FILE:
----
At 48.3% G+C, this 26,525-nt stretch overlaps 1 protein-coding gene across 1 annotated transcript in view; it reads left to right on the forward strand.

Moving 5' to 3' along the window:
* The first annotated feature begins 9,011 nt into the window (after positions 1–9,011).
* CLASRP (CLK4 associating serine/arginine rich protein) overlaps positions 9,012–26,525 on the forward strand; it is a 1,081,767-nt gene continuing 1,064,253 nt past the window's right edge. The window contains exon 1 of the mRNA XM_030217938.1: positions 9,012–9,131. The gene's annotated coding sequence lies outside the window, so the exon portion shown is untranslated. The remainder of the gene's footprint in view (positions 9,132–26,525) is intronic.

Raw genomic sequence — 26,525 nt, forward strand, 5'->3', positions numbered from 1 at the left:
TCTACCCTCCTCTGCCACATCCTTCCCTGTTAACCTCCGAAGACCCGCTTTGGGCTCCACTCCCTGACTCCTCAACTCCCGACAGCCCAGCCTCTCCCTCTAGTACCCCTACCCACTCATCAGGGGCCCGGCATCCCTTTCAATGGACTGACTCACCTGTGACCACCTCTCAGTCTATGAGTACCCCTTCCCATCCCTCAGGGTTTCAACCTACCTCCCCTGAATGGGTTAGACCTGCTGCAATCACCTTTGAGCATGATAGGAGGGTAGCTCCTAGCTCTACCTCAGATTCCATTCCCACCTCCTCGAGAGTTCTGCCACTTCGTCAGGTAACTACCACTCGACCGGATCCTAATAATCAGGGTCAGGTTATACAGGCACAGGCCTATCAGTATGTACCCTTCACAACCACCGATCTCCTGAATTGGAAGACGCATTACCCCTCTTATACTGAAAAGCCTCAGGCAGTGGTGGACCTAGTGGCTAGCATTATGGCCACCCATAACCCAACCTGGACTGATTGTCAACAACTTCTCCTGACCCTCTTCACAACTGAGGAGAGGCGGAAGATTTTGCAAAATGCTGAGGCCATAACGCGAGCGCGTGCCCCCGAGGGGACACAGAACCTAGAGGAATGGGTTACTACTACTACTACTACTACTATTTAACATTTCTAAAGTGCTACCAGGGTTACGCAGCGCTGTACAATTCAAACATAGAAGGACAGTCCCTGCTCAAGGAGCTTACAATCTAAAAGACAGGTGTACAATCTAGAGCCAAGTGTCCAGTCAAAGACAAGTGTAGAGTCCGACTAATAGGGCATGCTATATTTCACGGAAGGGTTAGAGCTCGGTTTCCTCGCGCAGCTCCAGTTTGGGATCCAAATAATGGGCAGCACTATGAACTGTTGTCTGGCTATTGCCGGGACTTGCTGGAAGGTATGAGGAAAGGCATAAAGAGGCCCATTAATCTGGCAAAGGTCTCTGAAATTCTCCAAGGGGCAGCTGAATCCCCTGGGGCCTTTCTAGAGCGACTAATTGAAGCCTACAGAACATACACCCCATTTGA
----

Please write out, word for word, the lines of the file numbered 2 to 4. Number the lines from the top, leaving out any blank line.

Moving 5' to 3' along the window:
* The first annotated feature begins 9,011 nt into the window (after positions 1–9,011).
* CLASRP (CLK4 associating serine/arginine rich protein) overlaps positions 9,012–26,525 on the forward strand; it is a 1,081,767-nt gene continuing 1,064,253 nt past the window's right edge. The window contains exon 1 of the mRNA XM_030217938.1: positions 9,012–9,131. The gene's annotated coding sequence lies outside the window, so the exon portion shown is untranslated. The remainder of the gene's footprint in view (positions 9,132–26,525) is intronic.